Title VII of the Civil Rights Act of 1964 makes it unlawful to discriminate “because of [an] individual’s race, color, religion, sex, or national origin,” 42 U. S. C. § 2000e—2(a)(1), and the regulations covering hostile workplace claims forbid “sexual harassment,” which includes “[u]nwelcome sexual advances, requests for sexual favors, and other verbal or physical conduct of a sexual nature” that create “an intimidating, hostile, or offensive working environment,” 29 CFR § 1604.11(a) (1991). The regulation does not prohibit workplace harassment generally; it focuses on what the majority would characterize as the “disfavored topi[c]” of sexual harassment. Ante, at 391. In this way, Title VII is similar to the St. Paul ordinance that the majority condemns because it “impose[s] special prohibitions on those speakers who express views on disfavored subjects.” Ibid. Under the broad principle the Court uses to decide the present case, *410 hostile work environment claims based on sexual harassment should fail First Amendment review; because a general ban on harassment in the workplace would cover the problem of sexual harassment, any attempt to proscribe the subcategory of sexually harassing expression would violate the First Amendment.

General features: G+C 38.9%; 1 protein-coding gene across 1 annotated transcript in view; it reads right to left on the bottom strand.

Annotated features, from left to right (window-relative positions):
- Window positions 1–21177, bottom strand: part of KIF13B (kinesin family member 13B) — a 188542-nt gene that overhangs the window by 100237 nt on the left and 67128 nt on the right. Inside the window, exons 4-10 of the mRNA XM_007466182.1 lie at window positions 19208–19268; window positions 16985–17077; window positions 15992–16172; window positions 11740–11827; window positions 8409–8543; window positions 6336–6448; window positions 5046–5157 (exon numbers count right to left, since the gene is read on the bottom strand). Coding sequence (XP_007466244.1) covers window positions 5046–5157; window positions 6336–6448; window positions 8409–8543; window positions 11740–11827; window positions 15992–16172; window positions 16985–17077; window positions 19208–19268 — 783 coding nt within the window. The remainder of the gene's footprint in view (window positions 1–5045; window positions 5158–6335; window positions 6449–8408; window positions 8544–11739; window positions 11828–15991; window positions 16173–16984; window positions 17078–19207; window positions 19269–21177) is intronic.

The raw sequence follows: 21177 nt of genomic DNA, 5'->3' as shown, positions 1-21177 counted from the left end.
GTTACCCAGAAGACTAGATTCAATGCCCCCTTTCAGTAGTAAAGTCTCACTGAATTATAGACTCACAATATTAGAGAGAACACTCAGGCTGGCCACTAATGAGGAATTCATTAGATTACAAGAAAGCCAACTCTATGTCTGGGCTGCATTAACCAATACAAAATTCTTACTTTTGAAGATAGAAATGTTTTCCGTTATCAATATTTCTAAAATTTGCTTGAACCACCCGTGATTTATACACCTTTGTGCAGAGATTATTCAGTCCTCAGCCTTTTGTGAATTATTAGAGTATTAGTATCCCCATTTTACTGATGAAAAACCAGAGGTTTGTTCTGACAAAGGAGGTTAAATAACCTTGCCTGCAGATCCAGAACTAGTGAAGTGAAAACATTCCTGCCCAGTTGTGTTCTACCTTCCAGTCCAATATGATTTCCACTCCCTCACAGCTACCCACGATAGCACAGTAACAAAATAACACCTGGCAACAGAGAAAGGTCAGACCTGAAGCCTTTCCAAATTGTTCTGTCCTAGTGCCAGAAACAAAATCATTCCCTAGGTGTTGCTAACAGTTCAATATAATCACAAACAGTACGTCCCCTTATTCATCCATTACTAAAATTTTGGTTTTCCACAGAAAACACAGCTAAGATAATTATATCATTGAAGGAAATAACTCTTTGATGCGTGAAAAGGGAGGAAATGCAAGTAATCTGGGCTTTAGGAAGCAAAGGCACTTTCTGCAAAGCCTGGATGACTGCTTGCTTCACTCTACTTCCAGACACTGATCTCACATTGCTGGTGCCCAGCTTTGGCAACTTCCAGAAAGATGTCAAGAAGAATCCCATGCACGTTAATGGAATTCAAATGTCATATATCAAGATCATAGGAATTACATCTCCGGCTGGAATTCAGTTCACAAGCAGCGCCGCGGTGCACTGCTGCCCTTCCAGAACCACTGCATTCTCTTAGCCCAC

Hence, the majority’s second exception, which the Court indicates would insulate a Title VII hostile work environment claim from an under inclusiveness challenge because “sexually derogatory `fighting words’ . . . may produce a violation of Title VII’s general prohibition against sexual discrimination in employment practices.” Ante, at 389. But application of this exception to a hostile work environment claim does not hold up under close examination.